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Is it the Battery, the Line or the Motor?

09/18/2016 6:26 PM

Next Tuesday seems to be the great day: after 30 months of hard after hours and almost every weekend work on my boat it finally gets back into the water. Today I went trough the entire check list, and everything was fine except the new anchor windlass (bought and installed a week ago). The windlass is rated 1500 W / 12 V and supposed to lift a vertical weight of 400 Kg, and to drag 1500 kg. The chain is also new because the former was almost the same size (3/8), but not ISO 766 (10mm) as requested by the manufacturer of the winch. This morning I lifted the 60 meters of chain and when almost done, the 135 A jumper went off. During this operation I had my son controlling the electric motor and the cables to see if they got hot (just in case), which did not happen. As I had another breaker, I changed one for another. This time it lifted the 60 meters at a constant speed.... but when it came to lift the anchor (30 kg) the RPM of the windlass dropped (perhaps a 30 %). No temp increase in the cables nor motor were noticeable. A while later I dropped the anchor again and placed 100 kg of weight on it. After lifting some meters, the jumper blew again....

The battery is rated 180 A / 12 V (new, at full load), being located about 10 meters away from the winch.Square cross section of both cables is 110 mm (0000 Gauge). Where do you think the problem may be?

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#1

Re: Is it the battery, the line or the motor?

09/18/2016 7:02 PM

Maybe you hooked a Spanish galleon full of gold doubloons. Keep trying, perhaps a slower gear ratio.

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#2
In reply to #1

Re: Is it the battery, the line or the motor?

09/18/2016 7:14 PM

Its on the hard! �� No doublons there!

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#6
In reply to #1

Re: Is it the battery, the line or the motor?

09/18/2016 8:29 PM

Forgot to say: gear ratio is fixed: transmission from motor to windlass is direct, by means of a pinion / crown gear.

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#3

Re: Is it the battery, the line or the motor?

09/18/2016 7:18 PM

Get a clamp on meter that reads DC amps and see how much current you are pulling when you lift anchor. (Make sure it will measure several hundred amps). I'm betting that your motor is drawing more than 135 amps.

https://www.amazon.com/MS2108A-Range-Digital-Current-Tester/dp/B00SQ4UETO/ref=sr_1_1?ie=UTF8&qid=1474240466&sr=8-1&keywords=dc+clamp+meter

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#4
In reply to #3

Re: Is it the battery, the line or the motor?

09/18/2016 7:30 PM

Yes you need an amp and volt reading to accurately diagnose the problem....Although the first thing that springs to mind is cable size and length of run, both of which are critical....anything shorting....also would check connections with an IR thermometer for any overheating....also might check the windlass rating to make sure you have the right one...do you have a make and model number?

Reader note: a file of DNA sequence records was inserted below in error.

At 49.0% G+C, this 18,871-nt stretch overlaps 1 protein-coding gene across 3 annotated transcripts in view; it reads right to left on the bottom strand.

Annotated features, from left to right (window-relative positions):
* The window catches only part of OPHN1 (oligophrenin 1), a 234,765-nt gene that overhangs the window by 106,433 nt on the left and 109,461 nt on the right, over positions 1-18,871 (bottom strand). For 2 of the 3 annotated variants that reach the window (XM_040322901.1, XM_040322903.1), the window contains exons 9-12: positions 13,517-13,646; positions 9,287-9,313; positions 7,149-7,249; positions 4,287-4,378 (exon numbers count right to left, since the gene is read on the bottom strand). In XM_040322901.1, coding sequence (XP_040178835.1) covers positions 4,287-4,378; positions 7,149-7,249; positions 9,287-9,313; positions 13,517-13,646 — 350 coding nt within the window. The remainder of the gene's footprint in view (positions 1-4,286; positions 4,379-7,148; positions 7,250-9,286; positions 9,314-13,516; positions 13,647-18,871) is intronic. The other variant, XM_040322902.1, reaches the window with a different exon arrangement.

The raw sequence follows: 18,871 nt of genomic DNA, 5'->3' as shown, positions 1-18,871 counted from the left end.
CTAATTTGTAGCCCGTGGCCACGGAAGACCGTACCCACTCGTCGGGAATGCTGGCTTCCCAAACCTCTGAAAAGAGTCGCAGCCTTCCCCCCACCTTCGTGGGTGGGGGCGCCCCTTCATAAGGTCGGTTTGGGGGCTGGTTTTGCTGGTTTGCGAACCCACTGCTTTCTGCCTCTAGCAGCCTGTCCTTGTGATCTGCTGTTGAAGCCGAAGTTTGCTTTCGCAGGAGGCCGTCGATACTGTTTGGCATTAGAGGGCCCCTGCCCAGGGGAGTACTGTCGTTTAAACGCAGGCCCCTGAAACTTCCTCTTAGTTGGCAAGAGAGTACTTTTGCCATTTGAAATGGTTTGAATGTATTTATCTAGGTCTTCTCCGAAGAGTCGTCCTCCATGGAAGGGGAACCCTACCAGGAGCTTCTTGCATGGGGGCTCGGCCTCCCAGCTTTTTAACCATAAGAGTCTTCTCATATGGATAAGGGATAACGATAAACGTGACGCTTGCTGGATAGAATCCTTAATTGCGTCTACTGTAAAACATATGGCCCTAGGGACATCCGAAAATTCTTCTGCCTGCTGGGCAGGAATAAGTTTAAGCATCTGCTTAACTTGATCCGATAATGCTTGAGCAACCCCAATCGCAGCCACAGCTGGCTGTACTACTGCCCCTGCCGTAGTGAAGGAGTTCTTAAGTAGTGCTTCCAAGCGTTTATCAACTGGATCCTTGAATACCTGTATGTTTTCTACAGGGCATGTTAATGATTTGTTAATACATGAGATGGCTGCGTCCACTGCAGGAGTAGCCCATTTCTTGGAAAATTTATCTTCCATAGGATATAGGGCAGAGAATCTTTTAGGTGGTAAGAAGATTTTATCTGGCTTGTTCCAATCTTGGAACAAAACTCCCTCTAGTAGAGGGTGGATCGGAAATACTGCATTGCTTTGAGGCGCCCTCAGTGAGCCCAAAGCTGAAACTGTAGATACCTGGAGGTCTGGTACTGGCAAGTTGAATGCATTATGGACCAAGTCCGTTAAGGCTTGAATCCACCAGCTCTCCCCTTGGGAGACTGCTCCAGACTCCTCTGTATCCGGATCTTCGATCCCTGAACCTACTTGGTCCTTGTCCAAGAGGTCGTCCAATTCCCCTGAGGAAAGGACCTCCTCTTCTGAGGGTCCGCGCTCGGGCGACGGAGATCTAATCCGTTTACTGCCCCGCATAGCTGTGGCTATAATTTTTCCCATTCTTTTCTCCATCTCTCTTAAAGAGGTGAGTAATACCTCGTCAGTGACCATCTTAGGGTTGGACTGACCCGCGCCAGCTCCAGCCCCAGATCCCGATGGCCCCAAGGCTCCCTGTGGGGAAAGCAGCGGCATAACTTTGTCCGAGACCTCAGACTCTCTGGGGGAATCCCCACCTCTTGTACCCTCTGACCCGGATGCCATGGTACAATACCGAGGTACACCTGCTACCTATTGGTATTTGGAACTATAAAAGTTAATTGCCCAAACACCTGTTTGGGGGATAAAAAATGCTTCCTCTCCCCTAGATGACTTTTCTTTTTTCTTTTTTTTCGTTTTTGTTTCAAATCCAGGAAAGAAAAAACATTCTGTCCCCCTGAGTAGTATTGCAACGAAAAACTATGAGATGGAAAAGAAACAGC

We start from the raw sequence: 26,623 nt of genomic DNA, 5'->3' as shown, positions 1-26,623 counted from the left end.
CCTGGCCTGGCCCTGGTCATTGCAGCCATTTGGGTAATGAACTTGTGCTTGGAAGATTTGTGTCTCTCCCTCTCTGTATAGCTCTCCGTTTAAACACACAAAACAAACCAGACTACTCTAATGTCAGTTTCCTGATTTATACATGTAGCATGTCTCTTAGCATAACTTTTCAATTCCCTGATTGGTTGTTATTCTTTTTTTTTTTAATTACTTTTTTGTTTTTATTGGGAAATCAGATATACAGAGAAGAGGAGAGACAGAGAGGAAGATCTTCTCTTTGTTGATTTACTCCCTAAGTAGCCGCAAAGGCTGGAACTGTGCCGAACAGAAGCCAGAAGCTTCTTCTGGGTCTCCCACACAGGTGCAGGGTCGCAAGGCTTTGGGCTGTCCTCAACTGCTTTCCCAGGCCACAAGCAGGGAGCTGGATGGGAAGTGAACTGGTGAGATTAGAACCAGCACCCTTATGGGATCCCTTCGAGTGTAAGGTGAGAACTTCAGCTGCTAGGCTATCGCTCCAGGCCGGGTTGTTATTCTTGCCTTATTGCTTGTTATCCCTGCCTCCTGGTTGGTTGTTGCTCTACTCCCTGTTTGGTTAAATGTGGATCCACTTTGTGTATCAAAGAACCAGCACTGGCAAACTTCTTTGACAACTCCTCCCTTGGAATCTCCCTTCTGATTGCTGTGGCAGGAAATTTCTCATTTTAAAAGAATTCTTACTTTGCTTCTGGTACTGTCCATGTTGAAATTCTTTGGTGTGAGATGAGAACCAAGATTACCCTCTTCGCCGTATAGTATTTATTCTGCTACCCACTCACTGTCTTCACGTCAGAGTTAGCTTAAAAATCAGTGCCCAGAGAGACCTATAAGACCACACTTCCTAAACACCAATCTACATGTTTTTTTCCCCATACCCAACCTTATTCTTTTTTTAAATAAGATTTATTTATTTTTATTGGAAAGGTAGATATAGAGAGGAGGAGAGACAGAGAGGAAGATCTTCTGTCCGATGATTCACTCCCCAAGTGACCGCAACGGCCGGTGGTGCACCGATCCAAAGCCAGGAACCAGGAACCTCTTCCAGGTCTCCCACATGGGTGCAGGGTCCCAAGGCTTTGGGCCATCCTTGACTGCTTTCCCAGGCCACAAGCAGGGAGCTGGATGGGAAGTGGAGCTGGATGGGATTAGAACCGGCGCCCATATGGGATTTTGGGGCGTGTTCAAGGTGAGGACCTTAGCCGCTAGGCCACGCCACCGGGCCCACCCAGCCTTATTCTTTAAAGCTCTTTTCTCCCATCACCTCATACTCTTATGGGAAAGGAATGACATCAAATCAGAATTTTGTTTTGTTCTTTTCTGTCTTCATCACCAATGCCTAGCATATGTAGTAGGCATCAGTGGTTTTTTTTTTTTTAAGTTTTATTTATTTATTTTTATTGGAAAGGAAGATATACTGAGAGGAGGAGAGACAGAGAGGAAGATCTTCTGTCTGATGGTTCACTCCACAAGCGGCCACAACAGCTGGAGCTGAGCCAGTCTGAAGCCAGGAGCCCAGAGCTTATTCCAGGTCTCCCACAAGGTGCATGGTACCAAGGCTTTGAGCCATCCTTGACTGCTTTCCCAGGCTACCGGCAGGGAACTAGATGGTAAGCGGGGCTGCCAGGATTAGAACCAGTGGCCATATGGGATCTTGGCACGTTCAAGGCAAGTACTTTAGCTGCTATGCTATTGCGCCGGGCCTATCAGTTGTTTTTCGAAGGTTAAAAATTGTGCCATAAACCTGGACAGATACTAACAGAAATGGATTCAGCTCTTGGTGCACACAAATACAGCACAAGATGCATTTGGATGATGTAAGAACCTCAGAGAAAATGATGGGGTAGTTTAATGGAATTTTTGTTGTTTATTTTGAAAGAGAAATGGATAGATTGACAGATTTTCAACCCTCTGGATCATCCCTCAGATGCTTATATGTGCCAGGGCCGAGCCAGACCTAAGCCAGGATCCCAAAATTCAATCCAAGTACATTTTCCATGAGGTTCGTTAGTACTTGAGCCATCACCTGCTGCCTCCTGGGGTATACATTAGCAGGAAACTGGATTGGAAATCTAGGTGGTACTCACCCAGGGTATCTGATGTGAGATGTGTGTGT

http://www.westmarine.com/WestAdvisor/Marine-Wire-Size-And-Ampacity

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#5
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Re: Is it the battery, the line or the motor?

09/18/2016 8:08 PM

I should have used 80 mm2 cables (which is quite expensive), but spent a 20% more and went for 110 mm2 to avoid Amp drops.

Tomorrow i´ll see if I can get someone to lend me an amp meter (down here they cost way more than in the US) and I need to fix this right now. (Amazon / courier is not an option right now)

Cables go straight from the batt to the windlass. Only 6 connection in the run (batt / jumper and windlass poles) all tight, no sign of heating nor loose contacts).

The battery belongs to the starboard engine. Tomorrow I´ll replace the port engine´s (which is dead). After that I´ll try the windlass on BOTH (= 360 A).

This is the windlasses info:

http://www.five-oceans.com/articulo/c1512-windlass-1500w-12v-10mm-din766-ht-g4-3-8-chain-rope-14mm-ss316-all-accesories-included-/3444

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#13
In reply to #5

Re: Is it the battery, the line or the motor?

09/18/2016 10:22 PM

Your 'amp drops' would have been zero even in a dead short condition. Your voltage however, would have been different.

Anyway. At 20 meters round trip on 110 mm (4/0) cable a 135 amp load would only see a ~.45 volt drop so it's not a cable size issue.

In fact even with 80 mm (~3/0) you would have only seen a ~.58 volt drop

and only .74 volts with 67 mm (~2/0)

and ~.90 volts with 55 mm (~1/0)

Cable size calculator

So yea, you spent a lot of money on cable you didn't need.

My guess would be the motor/winch being overloaded for too long of period being 100 meters of 3/8" chain would weigh roughly 200 KG so with the 100 KG anchor added to it with multiple wraps of chain on the winch reel you were beyond its working capacity which as Lyn pointed out is typically rated for the first wrap layer only and subsequently lower for each additional layer.

Given that, I wouldn't be surprised to see your winch motor pulling 150+ amps as the anchor come close to the surface.

FWIW standard 3/8" link chain has a working capacity of ~2700 KG or 27 times what your larger anchor weighs.

Chain rating chart

I have no idea how big your boat is but unless it's 15 - 20 meters (50 - 65 feet) 3/8" chain is likely way over kill like your battery cable.

Anchor chain sizing

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#16
In reply to #13

Re: Is it the battery, the line or the motor?

09/18/2016 10:38 PM

Thank you for your thorough reply! There is only one thing I can tell´ya: I´m much better doing brain surgeries than calculating cable cross sections! you can bet on that!

One thing I did not mention is that this cable is common to an 8HP electric bow thruster, therefore my cross section "calculation" may be a little less inadequate

Both pieces of equipment are only 1 meter / 3 ft apart and never used simultaneously

On the other hand: please check a previous reply to Lyn, as there are no wraps of chain on a reel.

My boat is a (quite heavy) 55 Ft steel trawler, so when i drop the anchor, I want it to stay put!